Connelly takes his customary edge off Harry Bosch’s latest case: the murder of a 12-year-old runaway that had never even been suspected until a playful dog turned up his bones in a shallow grave.
Most of the people who lived in Laurel Canyon around 1980—the approximate date the forensics indicate the sorely beaten boy’s life was abruptly ended with a final blow to the head—have long since moved on. So one of Harry’s first jobs is figuring out who was even in the neighborhood when the boy was buried. Even after a distinctive skateboard allows Harry to identify the victim as Arthur Delacroix, lots of problems remain for Harry and Julia Brasher, the LAPD rookie who’s soon sharing his confidences and his bed. A conversation with a known pedophile who lived a few doors away from Arthur’s grave plunges Harry into official hot water. Arthur’s abusive father is suspiciously eager to confess to the murder. And a routine chat with Johnny Stokes, a childhood friend of Arthur’s who’s grown up to be the complete loser, explodes in violence. Connelly handles all these episodes with his accustomed skill, but he can’t hide the fact that they’re episodes designed to make a 20-year-old homicide seem more urgent and dangerous to the present-day cast than it actually is. Harry still shines as a detective, and the sorry souls the evidence flushes out into the open go far to explain his conviction that “in every murder is the tale of a city.” But the case itself is marked by coincidences and shifting suspicions that suggest untidiness rather than virtuosity, and there’s precious little of the unremitting tension that’s won Connelly such a following over the past ten years.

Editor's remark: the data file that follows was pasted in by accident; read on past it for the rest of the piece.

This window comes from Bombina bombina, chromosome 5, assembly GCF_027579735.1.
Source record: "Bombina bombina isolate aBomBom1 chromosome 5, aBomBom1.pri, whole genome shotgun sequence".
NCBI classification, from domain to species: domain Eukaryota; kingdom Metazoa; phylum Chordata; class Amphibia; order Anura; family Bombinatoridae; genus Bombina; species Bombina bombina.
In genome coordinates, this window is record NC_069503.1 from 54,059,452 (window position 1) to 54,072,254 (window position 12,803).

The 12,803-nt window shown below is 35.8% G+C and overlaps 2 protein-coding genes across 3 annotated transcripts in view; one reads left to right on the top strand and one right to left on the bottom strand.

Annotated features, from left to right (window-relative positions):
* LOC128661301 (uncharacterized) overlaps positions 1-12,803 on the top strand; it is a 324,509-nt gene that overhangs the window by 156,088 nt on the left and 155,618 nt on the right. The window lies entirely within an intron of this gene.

A bone to throw to loyalists while they wait for another case to rival A Darkness More Than Night (2001).